Major companies also know that just issuing statements or posting artsy graphics is not enough if they really want to keep their image looking sparkly clean. As a result, they give themselves leverage using what they know how to use best: their money. In the midst of the largest protests of this summer’s Black Lives Matter movement, tech giants Amazon and Facebook both pledged to donate $10 million to various racial-justice promoting organizations and athletic apparel brand Nike pledged to donate $40 million according to NBC.

While charitable donations like this from multi-billion dollar companies are in no way a bad thing, they become increasingly suspect as more context is applied. For example, all three of the aforementioned companies announced their philanthropy in the wake of controversy; Amazon after receiving flack for not doing enough to protect their employees from COVID-19, Facebook for refusing to fact-check politician’s posts and Nike for initially not doing enough to support the Black Lives Matter movement, only sharing a video warning people not to ignore systemic racism. If these companies were the true crusaders for reform they claim to be, these donations would have been made years ago or, at least, would have been announced following earlier media coverage of Ahmaud Arbery and Breonna Taylor’s deaths. It shouldn’t have to take the largest civil unrest in a generation for them to have been approved.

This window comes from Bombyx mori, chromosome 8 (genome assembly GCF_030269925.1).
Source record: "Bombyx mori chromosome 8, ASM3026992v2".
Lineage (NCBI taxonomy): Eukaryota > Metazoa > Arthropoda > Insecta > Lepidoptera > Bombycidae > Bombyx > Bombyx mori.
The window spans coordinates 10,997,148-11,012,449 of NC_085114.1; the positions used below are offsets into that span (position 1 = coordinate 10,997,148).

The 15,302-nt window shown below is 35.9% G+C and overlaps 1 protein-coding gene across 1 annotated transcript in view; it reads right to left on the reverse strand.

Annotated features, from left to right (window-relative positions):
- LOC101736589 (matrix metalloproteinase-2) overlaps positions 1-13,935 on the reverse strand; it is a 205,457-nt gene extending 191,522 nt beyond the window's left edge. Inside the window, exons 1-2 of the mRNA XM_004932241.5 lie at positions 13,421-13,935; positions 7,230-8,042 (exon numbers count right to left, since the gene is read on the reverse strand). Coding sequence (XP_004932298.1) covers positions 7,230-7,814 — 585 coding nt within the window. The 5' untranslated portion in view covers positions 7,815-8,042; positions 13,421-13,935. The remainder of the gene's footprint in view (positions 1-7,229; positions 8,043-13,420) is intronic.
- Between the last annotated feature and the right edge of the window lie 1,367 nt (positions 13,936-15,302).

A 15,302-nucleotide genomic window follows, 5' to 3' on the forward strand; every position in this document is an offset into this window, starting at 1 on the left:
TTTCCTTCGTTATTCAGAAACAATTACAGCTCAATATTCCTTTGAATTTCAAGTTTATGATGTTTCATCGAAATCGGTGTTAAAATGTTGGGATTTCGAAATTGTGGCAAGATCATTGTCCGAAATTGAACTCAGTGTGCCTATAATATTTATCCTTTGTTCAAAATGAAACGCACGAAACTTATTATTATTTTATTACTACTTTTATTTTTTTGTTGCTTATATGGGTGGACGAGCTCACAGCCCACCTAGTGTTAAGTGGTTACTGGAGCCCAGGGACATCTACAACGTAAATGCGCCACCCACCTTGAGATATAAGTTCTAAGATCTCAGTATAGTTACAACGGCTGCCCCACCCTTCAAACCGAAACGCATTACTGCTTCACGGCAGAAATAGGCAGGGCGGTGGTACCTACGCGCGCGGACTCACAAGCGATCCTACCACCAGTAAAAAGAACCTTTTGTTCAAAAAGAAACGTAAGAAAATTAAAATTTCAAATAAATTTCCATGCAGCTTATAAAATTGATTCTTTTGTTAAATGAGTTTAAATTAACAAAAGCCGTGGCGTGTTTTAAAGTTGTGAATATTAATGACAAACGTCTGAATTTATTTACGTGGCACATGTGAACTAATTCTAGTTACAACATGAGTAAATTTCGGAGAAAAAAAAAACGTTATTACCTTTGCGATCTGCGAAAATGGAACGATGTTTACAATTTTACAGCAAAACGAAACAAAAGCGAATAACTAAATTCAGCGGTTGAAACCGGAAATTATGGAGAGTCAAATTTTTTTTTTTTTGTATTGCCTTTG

In addition to that, it is also worth mentioning that these are some of the world’s largest companies, valued well into the billions and trillions of dollars. So, well multi-million dollar donations from them may seem like a lot to ordinary middle-class individuals, they are really nothing more than a drop in the bucket. 

 “There’s a huge difference between actively doing something to support the things you believe and just sitting back saying, ‘yes I believe that.’ As you dig deeper into these companies, I think you’re gonna see a lot of them advertising that they believe things, but, at the end of the day, what does that mean? Are they putting up a percent of their profits, or are they putting in the man hours [to fight for change?]” explained Christopher Manila, an ETHS Marketing teacher. “They want to have the appearance of being like ‘Hey, we’re also part of a movement, we’re also supporting it,’ but it’s … an afterthought.”